So without further ado... Here is the Blue Ribbon Bread For Today... Pretzels.

Using the recipe I found HERE by Alton Brown, TV Food Networks Chemistry Food Guru, I set out to make, what I hoped would be, the best soft pretzels around.

This recipe starts out with 4 simple ingredients; salt, sugar, yeast and water.

Salt, Sugar, Yeast & Water

As with most recipes, it is crucial to the yeast to have it at the proper temperature which was 110 degrees today.

Must get the water temperature correct.

I must confess, I usually don't put the salt into the water with the yeast because I've heard that yeast doesn't like it. But because this was Alton Brown's recipe and he has already tested it, I went exactly with the recipe.

The Water, Sugar, Yeast, Salt Mixture Before The Bloom

And 5 minutes later, I was blessed with "The Bloom".

My Blooming Yeast

At this point, I needed to add in some melted butter...

Melted Butter

And the AP, or All Purpose Flour (I just found out today that AP was All Purpose).

All Purpose Flour

Mix all the ingredients up with whatever tool you have. Kitchen-Aid is my "best friend" when it comes to kneading the dough. I can turn it on at the correct speed and basically walk away with the timer.

Mixing

Yup, 6 minutes was just about right.

After 6 Minutes of Kneading

The next step calls for the bowl and dough to be oiled just a bit, cover with damp towel and then left to rest for an hour.

After Kneading

It was rather cold in my kitchen today so I went for the warmed oven. Turn on your oven set to 350 degrees for just 3 minutes then shut it off. Check to see how warm that made it because you don't want it to be too hot. I left a stoneware pizza plate inside my oven to try to absorb some of the heat and let it out slowly over the hour.

The Rise

Now here's the great thing about bread dough. I had errands to run. More than an hour's worth. The dough was put into the oven at 11:11 am and I did not get back to it until 4:00! And when I did get home, the dough was absolutely perfect!

Let Rise For An Hour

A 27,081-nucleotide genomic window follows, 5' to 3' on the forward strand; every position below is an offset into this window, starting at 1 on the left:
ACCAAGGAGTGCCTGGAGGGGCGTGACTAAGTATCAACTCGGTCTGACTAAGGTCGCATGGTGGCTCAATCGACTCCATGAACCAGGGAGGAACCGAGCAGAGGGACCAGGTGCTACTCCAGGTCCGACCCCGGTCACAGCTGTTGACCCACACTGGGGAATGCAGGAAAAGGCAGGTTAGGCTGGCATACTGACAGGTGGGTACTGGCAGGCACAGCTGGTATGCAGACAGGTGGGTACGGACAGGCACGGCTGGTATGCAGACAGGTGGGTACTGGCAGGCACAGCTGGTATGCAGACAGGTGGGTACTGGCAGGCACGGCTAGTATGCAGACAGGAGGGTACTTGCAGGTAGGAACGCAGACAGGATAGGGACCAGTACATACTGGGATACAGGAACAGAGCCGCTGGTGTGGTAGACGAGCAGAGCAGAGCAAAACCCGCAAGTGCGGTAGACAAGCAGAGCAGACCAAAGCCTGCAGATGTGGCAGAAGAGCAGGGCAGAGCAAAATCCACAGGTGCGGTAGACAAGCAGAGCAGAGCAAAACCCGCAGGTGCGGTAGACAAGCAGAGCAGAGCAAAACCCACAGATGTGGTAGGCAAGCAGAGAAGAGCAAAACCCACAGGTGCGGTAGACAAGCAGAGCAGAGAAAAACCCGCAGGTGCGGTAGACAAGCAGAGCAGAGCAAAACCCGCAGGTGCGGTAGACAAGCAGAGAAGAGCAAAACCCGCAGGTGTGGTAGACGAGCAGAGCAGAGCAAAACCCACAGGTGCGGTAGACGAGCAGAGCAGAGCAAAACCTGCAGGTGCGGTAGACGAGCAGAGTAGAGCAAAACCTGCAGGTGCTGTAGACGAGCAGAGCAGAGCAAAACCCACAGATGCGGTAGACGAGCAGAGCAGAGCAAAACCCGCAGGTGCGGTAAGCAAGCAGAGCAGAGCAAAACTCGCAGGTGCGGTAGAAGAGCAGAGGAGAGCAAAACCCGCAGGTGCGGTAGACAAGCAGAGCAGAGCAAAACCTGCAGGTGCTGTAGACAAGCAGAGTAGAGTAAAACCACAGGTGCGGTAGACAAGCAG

The next steps are to form the pretzels, boil them for a short 30 seconds in water that has backing soda in it take out to a parchment paper lined pan, brush with egg wash and sprinkle with salt. It sounds like a lot of things to do at so I just got EVERYTHING ready. I started the water boiling...

Putting the Baking Soda Into the 10 Cups of Water

Made up an egg wash (one egg yolk beaten with 1 Tbsp. of water) and even a little extra flour just in case they stuck to my board.

The Egg Wash and Flour For The Work Surface

I got this all ready and then didn't even wind up using it. It rolled around too much and the dough was easier to work with right in my hands.

Flour Your Work Surface

Once the parchment paper is in the pan, you want to spray it with a little Pam or oil.

Get Your Parchment Paper Ready

The recipe says it makes 8 large pretzels so I took out the rounded dough and simply cut it into 8 equal parts.

Cut Into 8 Large Pieces

Soak in the baking soda water for 30 sec.

The Water Bath

Here's what they look like right out of the water.

Shaped & Boiled

Here it the pretzel brushed with egg wash and sprinkled with salt ready for the oven.

Oven Ready


Then placed in the oven at 450 degrees for 15 minutes.

Into The Oven

Aren't they beautiful!! They tasted so good! But then every recipe needs a bunch of victims... I mean taste testers to know if they were really good.

The Finished Pretzels

Enter my grandsons, Danny and Scott, my daughter, Rebecca and my husband, Wes. "So you guys.... how are they?"

My Victims... I mean Taste Testers!

A BIG 4 thumbs up!

Results of Taste Test? A Big Thumbs Up!

You HAVE to try this recipe. It's so EASY and quick and your taste buds will thank you for the fresh, soft, homey taste of these pretzels. We tried them dipped in a Nacho Cheese sauce like they do at the movies, but they were so good, they really didn't need anything else.

Stay tuned for our next little history lesson and a trip to Italy.....

Later during the day I wrote this....
I made an egg salad sandwich with the soft pretzel and it was THE BEST! The salt on the pretzel was the perfect compliment to the egg! This is definitely a MUST TRY recipe! To see what others are cooking this week, head on over to YeastSpotting.